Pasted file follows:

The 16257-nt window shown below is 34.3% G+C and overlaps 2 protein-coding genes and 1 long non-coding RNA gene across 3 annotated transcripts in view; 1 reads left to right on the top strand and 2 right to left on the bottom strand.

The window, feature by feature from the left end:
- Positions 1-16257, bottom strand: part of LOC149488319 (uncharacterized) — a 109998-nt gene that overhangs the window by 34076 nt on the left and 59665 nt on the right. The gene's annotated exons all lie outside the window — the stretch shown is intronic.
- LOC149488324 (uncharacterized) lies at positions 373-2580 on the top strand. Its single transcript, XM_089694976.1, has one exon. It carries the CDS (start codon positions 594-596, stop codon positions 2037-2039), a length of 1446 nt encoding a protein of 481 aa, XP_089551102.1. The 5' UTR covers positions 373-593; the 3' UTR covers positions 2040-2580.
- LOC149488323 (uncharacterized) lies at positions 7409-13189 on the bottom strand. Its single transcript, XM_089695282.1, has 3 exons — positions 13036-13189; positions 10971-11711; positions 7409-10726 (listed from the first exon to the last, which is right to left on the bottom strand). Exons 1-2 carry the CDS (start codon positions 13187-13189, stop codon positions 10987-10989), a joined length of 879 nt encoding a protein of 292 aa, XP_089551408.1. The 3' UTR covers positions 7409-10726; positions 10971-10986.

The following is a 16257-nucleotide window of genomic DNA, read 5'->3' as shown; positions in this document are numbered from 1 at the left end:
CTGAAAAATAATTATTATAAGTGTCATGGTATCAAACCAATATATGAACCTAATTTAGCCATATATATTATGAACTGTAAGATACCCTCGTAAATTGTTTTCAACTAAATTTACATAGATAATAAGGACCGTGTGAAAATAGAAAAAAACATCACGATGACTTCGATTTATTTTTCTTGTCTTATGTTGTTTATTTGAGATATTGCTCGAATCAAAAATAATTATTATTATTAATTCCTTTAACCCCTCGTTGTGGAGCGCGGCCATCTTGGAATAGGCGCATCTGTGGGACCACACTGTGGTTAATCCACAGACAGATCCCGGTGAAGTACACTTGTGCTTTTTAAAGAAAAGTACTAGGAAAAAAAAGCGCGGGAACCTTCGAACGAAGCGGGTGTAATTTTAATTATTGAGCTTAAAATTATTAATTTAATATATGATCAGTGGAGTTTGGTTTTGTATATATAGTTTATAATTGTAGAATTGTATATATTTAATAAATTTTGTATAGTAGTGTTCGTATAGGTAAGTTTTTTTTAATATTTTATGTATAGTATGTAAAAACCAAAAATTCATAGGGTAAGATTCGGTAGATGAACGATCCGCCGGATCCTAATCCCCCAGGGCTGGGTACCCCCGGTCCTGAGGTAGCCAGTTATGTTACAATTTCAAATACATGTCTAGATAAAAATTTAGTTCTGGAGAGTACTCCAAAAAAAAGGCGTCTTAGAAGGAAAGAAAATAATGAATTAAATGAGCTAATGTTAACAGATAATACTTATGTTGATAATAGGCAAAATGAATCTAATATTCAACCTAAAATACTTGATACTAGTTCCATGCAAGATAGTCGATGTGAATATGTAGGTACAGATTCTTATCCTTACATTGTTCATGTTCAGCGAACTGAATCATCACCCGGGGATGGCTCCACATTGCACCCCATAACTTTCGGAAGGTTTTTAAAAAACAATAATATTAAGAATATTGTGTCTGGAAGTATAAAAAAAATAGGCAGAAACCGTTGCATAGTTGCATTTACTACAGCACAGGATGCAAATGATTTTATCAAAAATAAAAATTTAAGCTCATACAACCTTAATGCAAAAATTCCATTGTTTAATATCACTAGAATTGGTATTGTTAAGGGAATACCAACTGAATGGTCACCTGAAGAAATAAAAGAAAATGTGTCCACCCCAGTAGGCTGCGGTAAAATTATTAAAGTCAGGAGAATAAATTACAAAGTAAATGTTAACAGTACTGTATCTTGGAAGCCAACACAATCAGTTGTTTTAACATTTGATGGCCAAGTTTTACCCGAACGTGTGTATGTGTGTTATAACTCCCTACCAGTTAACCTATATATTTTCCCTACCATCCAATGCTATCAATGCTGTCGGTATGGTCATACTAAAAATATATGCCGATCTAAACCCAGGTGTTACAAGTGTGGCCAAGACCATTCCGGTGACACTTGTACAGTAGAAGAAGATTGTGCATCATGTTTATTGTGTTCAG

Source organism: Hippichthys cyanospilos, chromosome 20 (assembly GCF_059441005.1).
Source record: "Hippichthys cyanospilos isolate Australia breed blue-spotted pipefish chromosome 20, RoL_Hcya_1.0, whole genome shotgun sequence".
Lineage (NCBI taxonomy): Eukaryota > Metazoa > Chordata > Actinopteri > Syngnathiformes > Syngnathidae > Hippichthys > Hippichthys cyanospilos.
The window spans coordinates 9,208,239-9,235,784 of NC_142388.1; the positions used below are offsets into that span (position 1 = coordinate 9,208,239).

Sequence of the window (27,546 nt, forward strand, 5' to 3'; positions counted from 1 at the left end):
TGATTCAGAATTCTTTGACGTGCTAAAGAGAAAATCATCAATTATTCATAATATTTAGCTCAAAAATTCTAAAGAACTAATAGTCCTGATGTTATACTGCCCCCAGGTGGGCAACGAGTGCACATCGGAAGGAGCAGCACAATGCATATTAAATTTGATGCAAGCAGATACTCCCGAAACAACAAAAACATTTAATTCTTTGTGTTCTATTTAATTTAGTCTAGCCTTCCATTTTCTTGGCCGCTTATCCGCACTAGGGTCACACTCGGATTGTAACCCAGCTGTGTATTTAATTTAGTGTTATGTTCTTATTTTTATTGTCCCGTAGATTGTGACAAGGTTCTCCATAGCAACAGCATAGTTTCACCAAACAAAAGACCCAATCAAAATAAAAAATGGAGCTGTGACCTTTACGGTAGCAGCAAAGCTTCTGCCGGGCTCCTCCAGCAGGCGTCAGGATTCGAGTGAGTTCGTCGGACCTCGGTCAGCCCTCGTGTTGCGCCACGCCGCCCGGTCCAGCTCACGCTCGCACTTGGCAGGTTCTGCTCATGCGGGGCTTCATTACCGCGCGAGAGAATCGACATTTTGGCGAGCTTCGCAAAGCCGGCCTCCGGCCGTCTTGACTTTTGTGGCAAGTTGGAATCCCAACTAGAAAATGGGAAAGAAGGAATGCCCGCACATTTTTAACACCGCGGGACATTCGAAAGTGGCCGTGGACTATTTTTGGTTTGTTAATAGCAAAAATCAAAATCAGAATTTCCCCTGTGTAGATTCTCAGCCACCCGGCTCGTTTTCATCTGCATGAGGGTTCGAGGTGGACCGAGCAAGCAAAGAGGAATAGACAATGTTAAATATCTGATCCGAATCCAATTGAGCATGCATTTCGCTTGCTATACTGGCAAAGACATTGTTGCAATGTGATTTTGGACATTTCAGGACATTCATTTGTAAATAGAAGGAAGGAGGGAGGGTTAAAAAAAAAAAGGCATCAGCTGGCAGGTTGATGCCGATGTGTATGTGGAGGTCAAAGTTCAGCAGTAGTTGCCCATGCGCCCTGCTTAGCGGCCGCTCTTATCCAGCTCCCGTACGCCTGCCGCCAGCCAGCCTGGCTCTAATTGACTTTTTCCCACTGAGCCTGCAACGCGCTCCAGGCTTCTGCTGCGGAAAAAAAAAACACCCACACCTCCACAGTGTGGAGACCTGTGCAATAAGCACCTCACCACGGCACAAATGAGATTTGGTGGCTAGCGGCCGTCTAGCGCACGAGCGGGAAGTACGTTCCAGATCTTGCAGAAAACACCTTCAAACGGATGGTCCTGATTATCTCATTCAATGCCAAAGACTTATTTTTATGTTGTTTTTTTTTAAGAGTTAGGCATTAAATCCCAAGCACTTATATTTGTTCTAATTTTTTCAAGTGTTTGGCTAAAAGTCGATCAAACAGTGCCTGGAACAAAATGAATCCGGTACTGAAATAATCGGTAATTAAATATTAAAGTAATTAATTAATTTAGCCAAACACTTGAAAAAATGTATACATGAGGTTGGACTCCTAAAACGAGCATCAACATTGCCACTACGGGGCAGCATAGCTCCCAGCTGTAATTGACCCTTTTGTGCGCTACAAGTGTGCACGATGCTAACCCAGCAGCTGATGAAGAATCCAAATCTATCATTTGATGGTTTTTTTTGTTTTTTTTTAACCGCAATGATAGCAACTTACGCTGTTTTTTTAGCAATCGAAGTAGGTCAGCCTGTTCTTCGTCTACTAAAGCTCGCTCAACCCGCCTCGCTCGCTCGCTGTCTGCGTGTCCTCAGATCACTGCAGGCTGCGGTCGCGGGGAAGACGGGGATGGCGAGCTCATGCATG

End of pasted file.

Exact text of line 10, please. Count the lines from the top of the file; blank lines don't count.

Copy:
Lineage (NCBI taxonomy): Eukaryota > Metazoa > Chordata > Actinopteri > Syngnathiformes > Syngnathidae > Hippichthys > Hippichthys cyanospilos.